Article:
Research on terrorism in democracies borrows from the literature on civil war and rebellion to argue that more proportional representation decreases the likelihood of terrorist violence. However, theories of broader social mobilization may be ill-suited to predicting the occurrence of terrorism. This article proposes that proportionalism's institutionalization of small minority groups as legitimate but relatively insignificant political actors leads to militancy. Analyses of the Global Terrorism Database on domestic terrorist attacks across all democracies in 1975-2007 provide broad support for this argument. The presence and greater degrees of proportionalism are significantly associated with greater levels of domestic terrorism when ethnic fractionalization within a given society increases. Moreover, domestic terrorism increases as the number of small parties represented in the legislature increases.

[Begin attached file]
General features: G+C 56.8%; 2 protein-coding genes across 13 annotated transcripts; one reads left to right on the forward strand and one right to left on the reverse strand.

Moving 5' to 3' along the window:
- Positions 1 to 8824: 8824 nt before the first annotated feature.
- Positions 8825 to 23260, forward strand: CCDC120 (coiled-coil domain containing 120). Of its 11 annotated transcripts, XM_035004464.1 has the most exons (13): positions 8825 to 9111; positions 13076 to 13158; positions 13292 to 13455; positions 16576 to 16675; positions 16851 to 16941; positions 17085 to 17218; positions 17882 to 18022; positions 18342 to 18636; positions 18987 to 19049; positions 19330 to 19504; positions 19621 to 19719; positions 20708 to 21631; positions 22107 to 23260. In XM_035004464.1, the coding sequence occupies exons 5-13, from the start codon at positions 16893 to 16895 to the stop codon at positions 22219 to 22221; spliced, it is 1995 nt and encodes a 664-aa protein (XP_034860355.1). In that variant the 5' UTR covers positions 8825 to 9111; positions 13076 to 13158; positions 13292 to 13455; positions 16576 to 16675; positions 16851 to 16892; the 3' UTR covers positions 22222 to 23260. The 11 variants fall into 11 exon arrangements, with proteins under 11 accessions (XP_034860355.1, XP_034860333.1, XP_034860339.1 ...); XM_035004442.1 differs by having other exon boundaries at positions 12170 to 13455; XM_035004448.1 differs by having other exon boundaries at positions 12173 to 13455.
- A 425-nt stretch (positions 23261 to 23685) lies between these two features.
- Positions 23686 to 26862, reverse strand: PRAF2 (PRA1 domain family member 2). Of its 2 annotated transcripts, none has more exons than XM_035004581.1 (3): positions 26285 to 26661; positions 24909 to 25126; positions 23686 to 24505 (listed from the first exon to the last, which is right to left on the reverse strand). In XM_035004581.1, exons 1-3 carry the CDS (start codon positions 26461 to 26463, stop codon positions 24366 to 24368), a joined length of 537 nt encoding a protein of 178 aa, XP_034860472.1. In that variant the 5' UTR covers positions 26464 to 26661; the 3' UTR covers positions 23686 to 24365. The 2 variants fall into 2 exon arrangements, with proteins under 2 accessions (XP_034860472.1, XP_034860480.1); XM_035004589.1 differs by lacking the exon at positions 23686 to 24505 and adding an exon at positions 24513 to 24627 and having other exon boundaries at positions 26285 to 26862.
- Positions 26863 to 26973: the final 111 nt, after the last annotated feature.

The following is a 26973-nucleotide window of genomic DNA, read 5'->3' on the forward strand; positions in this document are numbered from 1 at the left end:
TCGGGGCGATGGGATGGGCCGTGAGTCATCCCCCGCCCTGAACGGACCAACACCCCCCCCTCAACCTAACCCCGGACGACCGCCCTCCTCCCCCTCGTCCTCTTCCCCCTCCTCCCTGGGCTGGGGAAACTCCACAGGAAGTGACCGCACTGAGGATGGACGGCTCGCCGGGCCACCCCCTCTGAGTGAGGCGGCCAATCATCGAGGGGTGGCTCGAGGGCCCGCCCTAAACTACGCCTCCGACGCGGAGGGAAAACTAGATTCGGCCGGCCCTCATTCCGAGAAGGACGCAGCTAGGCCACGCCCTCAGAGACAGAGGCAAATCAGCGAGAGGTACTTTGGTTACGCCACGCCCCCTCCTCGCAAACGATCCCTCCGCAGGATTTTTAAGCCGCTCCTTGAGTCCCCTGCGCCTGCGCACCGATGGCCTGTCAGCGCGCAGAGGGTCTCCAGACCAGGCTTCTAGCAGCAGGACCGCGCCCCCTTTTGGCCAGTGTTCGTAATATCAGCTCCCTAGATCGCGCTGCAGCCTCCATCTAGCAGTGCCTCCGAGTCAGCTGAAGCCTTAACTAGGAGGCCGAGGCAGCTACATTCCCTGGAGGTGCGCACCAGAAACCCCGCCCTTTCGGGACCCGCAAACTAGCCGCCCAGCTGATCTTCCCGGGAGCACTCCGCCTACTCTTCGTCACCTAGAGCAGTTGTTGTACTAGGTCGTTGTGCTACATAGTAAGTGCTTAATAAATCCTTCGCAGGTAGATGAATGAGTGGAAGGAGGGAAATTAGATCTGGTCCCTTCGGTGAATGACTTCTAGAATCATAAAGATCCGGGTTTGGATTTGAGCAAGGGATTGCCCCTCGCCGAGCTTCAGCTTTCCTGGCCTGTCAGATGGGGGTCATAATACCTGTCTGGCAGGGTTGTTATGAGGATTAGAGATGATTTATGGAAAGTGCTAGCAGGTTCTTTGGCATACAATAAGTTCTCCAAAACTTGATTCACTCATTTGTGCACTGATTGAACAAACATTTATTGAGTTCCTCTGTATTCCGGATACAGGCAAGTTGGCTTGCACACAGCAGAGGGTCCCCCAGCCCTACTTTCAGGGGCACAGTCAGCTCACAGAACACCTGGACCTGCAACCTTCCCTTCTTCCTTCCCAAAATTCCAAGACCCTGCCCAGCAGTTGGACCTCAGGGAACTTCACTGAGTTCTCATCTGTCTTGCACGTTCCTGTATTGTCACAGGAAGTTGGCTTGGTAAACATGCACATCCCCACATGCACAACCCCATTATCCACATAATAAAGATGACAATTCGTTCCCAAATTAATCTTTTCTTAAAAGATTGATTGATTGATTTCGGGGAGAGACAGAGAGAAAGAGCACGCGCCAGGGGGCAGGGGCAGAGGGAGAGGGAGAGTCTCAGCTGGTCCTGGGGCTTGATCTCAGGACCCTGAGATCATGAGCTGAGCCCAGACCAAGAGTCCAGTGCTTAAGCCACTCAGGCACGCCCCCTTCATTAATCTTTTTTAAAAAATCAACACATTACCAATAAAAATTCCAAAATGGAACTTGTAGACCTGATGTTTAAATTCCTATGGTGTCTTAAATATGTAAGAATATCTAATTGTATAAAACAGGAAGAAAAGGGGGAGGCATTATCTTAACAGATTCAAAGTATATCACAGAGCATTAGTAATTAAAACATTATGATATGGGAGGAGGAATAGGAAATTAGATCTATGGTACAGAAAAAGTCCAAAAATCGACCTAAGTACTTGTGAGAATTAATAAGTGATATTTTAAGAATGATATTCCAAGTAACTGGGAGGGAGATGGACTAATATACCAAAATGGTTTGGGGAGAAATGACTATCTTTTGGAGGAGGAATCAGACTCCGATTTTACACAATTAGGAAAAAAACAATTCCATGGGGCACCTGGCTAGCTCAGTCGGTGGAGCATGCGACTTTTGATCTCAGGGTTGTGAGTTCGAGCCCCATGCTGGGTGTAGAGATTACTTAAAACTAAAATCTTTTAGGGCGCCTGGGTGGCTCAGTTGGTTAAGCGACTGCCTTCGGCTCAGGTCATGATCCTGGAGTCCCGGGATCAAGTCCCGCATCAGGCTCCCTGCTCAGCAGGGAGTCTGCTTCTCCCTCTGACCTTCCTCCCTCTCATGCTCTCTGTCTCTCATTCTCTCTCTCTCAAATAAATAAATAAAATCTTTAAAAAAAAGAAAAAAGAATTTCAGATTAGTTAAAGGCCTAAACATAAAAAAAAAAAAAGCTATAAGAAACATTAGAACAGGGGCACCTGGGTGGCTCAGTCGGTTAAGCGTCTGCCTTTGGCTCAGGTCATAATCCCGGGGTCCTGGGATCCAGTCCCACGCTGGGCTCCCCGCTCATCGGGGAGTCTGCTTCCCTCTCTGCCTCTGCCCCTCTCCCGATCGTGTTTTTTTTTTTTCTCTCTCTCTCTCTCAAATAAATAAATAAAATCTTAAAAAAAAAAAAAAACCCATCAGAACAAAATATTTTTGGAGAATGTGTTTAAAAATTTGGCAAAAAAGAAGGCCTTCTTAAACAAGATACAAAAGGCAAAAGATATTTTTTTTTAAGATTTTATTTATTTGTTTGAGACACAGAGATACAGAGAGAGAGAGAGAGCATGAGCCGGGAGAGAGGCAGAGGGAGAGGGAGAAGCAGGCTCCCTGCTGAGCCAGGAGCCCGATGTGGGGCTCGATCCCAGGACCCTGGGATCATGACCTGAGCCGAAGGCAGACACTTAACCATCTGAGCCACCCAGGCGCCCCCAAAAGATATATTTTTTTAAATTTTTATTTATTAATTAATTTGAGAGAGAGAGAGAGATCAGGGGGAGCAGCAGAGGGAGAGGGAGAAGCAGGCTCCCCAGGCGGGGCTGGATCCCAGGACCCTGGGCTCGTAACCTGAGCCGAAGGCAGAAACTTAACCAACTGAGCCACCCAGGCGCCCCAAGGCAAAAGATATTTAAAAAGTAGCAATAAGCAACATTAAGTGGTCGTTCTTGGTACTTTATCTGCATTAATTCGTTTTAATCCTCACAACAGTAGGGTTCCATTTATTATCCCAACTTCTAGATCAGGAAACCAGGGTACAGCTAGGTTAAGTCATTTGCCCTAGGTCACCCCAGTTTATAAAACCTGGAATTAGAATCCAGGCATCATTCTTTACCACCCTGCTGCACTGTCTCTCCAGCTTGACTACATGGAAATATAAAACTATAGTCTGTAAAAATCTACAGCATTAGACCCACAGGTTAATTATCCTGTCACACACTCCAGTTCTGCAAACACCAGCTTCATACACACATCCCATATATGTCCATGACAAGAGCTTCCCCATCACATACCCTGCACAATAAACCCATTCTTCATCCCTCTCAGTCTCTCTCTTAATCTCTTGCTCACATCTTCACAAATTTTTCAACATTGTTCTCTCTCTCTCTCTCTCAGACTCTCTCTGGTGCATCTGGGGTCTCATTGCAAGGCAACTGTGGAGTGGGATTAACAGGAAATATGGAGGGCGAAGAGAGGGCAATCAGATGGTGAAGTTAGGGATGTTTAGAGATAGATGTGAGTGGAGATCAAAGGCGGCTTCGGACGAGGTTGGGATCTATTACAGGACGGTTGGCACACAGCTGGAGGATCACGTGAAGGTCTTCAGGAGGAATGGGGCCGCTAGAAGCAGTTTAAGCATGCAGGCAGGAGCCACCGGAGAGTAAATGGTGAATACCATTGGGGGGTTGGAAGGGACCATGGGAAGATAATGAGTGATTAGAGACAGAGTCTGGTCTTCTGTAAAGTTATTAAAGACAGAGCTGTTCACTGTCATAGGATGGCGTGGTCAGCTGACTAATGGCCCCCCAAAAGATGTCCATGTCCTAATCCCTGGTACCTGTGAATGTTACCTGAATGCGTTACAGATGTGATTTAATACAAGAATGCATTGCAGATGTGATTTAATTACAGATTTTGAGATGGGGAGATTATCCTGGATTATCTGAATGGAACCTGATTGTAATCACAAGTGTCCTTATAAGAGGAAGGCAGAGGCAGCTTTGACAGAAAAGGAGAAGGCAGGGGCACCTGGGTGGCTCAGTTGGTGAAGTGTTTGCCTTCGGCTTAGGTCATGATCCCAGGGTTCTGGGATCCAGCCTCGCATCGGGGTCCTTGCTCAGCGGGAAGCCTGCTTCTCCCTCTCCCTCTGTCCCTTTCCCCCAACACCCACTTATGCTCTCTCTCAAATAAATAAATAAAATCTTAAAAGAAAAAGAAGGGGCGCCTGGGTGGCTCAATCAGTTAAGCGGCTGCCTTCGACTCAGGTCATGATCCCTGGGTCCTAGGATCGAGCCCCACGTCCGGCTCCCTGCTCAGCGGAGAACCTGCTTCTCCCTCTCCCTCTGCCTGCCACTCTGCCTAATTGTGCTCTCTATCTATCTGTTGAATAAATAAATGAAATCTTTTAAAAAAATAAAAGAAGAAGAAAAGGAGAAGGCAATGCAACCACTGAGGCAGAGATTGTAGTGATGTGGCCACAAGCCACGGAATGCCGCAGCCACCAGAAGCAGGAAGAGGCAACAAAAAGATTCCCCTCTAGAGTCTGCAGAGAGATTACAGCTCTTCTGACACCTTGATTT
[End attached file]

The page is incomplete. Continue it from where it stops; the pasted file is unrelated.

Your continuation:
ASJC Scopus subject areas
- Sociology and Political Science